Construction of Istanbul Canal to start in June

The government will start work on the Istanbul Canal project, a nearly 45 kilometer (30 mile) ship canal that will connect the Black Sea to the Sea of Marmara to relieve the Bosporus of heavy ship traffic, as of June.

Construction of Istanbul Canal to start in June

World Bulletin/News Desl

The government will start work on the Istanbul Canal project, a nearly 45 kilometer (30 mile) ship canal that will connect the Black Sea to the Sea of Marmara to relieve the Bosporus of heavy ship traffic, as of June, Minister of Transportation, Maritime Affairs and Communications Binali Yıldırım announced on Thursday.

Stating that work on the project is already well under way, speaking at the International Symposium on Rivers and Lakes in the Ottoman Empire in Kayseri, the minister said, “Construction is to begin as of June,” adding, “All the cargo traffic will go through the canal.”

Around 50,000 ships, large and small, pass through the Bosporus each year, and when the canal, which will transform the European part of Istanbul into part of a large island, is finished, cargo vessels such as oil tankers will be directed via the canal to get to the Sea of Marmara.

Noting in his inauguration speech of the symposium that the city of Istanbul is faced with a genuine threat originating from big oil tankers, each of which is like a nuclear bomb, the minister said: “[When the canal is finished] tankers will no longer pose a threat [to Istanbul]. We will reserve the Bosporus for social and cultural activities.”

The Justice and Development Party (AKP) government has taken some major steps in recent years in order to promote maritime affairs. Vessels engaged in maritime transportation, including on bodies of water such as lakes, have been exempted from paying special consumption tax (ÖTV) when buying oil. A total of TL 2.7 billion ($1.5 billion) in ÖTV subsidies has been given to the maritime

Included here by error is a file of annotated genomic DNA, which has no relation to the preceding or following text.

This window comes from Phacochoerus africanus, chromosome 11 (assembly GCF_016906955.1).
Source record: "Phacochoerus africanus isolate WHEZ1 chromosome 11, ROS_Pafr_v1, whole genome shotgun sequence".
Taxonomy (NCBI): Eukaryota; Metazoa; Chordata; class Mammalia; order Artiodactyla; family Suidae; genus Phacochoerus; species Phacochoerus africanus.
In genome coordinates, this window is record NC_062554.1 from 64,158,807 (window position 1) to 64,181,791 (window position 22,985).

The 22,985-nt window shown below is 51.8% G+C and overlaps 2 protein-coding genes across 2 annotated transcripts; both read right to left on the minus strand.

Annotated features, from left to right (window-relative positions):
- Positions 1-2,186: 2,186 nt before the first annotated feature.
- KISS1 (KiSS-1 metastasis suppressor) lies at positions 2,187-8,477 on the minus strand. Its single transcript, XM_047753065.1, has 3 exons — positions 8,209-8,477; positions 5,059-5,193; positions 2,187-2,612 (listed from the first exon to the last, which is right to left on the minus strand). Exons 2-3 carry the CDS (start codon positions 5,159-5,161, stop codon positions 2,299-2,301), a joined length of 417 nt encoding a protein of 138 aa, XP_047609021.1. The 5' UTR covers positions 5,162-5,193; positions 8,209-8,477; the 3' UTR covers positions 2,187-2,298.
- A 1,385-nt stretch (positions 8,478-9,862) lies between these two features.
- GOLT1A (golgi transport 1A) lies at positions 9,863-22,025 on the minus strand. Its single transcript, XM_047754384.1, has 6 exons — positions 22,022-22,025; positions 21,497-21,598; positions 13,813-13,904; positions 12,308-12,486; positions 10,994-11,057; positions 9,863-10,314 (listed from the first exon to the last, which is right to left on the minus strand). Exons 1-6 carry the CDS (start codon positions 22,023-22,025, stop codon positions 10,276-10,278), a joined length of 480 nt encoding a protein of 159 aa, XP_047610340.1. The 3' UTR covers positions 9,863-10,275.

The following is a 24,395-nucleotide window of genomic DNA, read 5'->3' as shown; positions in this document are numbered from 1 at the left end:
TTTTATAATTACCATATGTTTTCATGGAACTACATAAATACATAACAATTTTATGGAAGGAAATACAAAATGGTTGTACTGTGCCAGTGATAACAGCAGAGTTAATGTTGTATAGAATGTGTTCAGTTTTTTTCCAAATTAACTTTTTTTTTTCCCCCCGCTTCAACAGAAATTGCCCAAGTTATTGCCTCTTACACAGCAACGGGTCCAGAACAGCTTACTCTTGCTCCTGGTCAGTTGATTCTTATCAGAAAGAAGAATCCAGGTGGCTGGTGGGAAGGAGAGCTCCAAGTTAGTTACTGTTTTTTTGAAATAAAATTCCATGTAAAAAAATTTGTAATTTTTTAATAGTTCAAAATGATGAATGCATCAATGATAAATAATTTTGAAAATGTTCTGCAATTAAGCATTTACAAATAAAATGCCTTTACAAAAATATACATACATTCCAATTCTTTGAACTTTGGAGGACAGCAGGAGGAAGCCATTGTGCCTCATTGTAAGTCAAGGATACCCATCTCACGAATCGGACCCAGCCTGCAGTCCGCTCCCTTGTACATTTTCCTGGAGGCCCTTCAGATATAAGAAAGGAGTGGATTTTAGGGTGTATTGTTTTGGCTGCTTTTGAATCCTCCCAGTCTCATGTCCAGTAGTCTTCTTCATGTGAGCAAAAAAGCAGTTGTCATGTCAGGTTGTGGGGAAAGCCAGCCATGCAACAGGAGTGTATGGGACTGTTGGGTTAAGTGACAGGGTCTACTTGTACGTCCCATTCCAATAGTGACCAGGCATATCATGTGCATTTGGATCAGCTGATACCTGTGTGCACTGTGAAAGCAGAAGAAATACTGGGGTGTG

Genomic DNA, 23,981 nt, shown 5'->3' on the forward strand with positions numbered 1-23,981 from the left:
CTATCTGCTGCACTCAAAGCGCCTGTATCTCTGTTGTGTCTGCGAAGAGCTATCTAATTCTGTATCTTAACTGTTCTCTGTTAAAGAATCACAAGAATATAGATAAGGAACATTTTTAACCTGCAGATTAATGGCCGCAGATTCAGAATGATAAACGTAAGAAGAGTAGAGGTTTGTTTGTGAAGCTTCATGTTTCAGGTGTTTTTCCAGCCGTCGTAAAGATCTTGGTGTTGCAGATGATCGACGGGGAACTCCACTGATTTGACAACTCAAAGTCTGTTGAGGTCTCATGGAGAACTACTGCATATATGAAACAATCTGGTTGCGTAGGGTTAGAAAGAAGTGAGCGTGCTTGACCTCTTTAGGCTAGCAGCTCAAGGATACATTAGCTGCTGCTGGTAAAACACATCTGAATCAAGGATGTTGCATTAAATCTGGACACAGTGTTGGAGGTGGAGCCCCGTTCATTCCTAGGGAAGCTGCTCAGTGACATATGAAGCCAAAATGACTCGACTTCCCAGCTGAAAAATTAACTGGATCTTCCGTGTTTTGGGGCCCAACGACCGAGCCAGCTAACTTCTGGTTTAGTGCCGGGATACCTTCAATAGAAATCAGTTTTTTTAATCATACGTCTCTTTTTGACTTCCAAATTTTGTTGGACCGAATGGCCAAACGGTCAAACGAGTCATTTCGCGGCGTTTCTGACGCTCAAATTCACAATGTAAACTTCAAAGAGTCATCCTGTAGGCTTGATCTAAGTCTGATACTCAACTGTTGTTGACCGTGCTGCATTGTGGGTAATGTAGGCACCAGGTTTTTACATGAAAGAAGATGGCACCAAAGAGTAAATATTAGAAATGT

The total weight of goods carried between domestic ports in Turkey in 2002 was no more than 99 million tons, which reached 159 million at the end of 2012. Maritime transportation in the country's inland bodies of water has also substantially increased in the past 10 years. T

hanks to government support for the maritime industry, Turkey's merchant marine fleet presently ranks 15th among the fleets of 30 nations that control 88 percent of the world's marine trade. In the construction of yachts, Turkey ranks among the top three, and in shipbuilding, among the top five countries in the world.

The Istanbul Canal project, which is expected to cost around $40 billion, will make it possible for shipping companies to save an estimated $1.4 billion in total revenue annually as vessels will no longer have to wait in the Black Sea and Marmara Sea.

An estimated 150 vessels will pass through the canal every day. Currently, 51,000 vessels pass through the Bosporus annually, but the new canal will be able to handle 85,000 ships of all sizes annually. The canal is predicted to create 2.5 million new jobs as it evolves. Turkish officials estimate that around 150 million tons of oil and petroleum products pass through the Bosporus and the Dardanelles each year.

The Bosporus is the only maritime outlet to the world's oceans for Black Sea states such as Ukraine, Romania and Bulgaria. The straits are also an important export route for Russian and Ukrainian grain.

Tens of scholars from various countries ranging from Russia to Sudan will cover, during the two-day symposium, which is organized by Erciyes University with the support of the Ministry of Transportation, Maritime Affairs and Communications and the Ministry of Forestry and Waterworks, how the Ottomans managed their inner water reservoirs, lakes and rivers, in various aspects from military needs to irrigation.

Last Mod: 03 Mayıs 2013, 12:19
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